SPUR’s report Critical Cooling recommends 42 options for reducing local carbon emissions. This is one of them. To learn about all 42 ideas, read the full report

Implement Climate Fee on Gasoline (AB 2744 (2008))

Urbanist Article


Annual savings potential:
Annual public cost:
Public cost per ton:
Implementing agency:
Horizon year:
28,000 metric tons in the Bay Area
-$320 million (revenue)
-$11,400 (Revenue)
Metropolitan Transportation Commission


  • Short-run elasticity of demand for motor vehicle fuel is -0.06. A 10 cent gas tax is applied to a base price of $3 per gallon.
  • Legislation specifies that revenues would be used to fund climate protection programs, but the potential impacts of these programs are not included in this analysis.


Fees on gasoline can help reduce emissions in two ways. By raising the price of driving, they create an incentive to drive less. The can also generate resources that can be used to fund other strategies for emissions reduction. Legislation introduced in the California Assembly in 2008, Assembly bill 2744, would have given the Metropolitan Transportation Commission the authority to bring such a fee to a vote in the region. This legislation would have reduced driving very slightly regionwide while generating significant revenue for other projects to help reduce CO2 emissions.

Relative Impact
By 2025, the MTC estimates that regional vehicle miles traveled will be nearly 119 million miles per day. This driving will generate 42,000 metric tons of CO2 emissions per day, or 15 million metric tons per year.

What we do now
The State of California taxes the sale of gasoline at 18 cents per gallon. There is no regional gasoline tax.

What we could do
AB 2744, sponsored by Assemblyman Jared Huffman during the 2008 legislative session, focused on raising revenue. It would have authorized MTC to develop a “climate protection program,” subject to the approval of Bay Area voters. To fund the plan, voters would be asked to authorize a fee of 10 cents per gallon of gasoline, phased in at no more than 3 cents per year. The small fee would have reduced driving only a very small amount, but would provide a significant new revenue source for funding other emissions reduction policies. The legislation was defeated in the Assembly Transportation Committee, but may be introduced in a different form in the next session.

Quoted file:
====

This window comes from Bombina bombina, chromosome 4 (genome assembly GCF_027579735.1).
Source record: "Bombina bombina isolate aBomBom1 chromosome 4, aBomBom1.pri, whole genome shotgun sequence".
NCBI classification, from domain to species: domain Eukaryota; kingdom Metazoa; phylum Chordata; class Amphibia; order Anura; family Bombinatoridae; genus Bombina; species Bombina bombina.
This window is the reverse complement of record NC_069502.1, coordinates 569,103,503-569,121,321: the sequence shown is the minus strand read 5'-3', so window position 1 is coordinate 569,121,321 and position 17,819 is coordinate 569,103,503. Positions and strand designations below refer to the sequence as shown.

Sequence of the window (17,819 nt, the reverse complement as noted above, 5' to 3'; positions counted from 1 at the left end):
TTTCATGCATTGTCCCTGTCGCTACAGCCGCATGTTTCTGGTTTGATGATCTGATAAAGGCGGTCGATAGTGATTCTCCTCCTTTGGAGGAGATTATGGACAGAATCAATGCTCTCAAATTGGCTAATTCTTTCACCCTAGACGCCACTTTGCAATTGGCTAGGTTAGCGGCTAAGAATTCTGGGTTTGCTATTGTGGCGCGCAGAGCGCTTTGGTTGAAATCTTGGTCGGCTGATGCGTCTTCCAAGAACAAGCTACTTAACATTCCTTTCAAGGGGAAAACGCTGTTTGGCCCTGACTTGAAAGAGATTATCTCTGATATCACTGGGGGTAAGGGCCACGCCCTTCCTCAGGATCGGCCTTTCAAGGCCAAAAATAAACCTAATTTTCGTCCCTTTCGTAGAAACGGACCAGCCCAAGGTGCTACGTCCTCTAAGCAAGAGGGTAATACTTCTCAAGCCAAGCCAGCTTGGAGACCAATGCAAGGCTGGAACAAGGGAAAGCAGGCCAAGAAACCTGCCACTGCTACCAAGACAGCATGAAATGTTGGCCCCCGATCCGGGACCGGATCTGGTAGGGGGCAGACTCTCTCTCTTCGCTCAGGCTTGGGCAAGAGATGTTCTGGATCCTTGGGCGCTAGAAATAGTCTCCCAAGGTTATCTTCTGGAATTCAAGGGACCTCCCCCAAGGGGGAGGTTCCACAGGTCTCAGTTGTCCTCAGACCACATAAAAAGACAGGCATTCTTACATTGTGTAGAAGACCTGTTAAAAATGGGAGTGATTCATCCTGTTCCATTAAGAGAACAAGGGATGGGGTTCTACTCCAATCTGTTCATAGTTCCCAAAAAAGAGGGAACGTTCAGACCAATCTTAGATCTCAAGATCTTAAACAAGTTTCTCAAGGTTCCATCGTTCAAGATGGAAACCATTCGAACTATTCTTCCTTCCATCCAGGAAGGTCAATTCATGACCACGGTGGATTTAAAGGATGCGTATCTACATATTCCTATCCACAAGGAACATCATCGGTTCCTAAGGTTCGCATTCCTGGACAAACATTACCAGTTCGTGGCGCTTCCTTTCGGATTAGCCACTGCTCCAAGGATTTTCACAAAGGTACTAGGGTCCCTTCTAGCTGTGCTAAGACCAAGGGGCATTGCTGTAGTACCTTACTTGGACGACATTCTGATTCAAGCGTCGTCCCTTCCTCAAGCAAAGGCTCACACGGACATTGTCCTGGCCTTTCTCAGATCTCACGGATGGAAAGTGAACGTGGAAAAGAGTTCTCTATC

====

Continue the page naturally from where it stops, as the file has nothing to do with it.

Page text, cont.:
It is estimated that Bay Area motorists will purchase 3.2 billion gallons of gasoline per year in 2025. A 10 cent fee on this amount would generate $320 million per year – a net cost to consumers and a net revenue increase for MTC. AB 2744 specified that these funds would be used to pay for a climate protection program.

Carbon savings potential
The main purpose of the legislation would be to raise revenue for a climate protection program. However, it can be expected that even a small increase in price would have at least some impact on driver behavior. Research suggests that the short-run elasticity of demand for motor vehicle fuel may be approximately -0.06, meaning a 1 percent increase in price will lead to a 0.06 percent decrease in consumption.1 Given this relationship, we can predict that if the price of gasoline increases from $3 to $3.10, or 3.33 percent, the consumption of gasoline may decrease 0.19 percent. This change would decrease expected annual personal VMT by 79 million, equivalent to a reduction of 28,045 metric tons of CO2.2 The fee would generate $11,400 of public revenue and private cost for each ton of CO2 emissions abatement.

1 Evidence of a Shift in the Short-Run Price Elasticity of Gasoline Demand Jonathan E. Hughes, Christopher R. Knittel, and Daniel Sperling. www.econ.ucdavis.edu/faculty/knittel/papers/gas_demand_083006.pdf
2 This projected CO2 reduction is based on the fuel economy of today’s fleet.If fuel economy standards improve, the same CO2 effect may occur without as dramatic a reduction in VMT.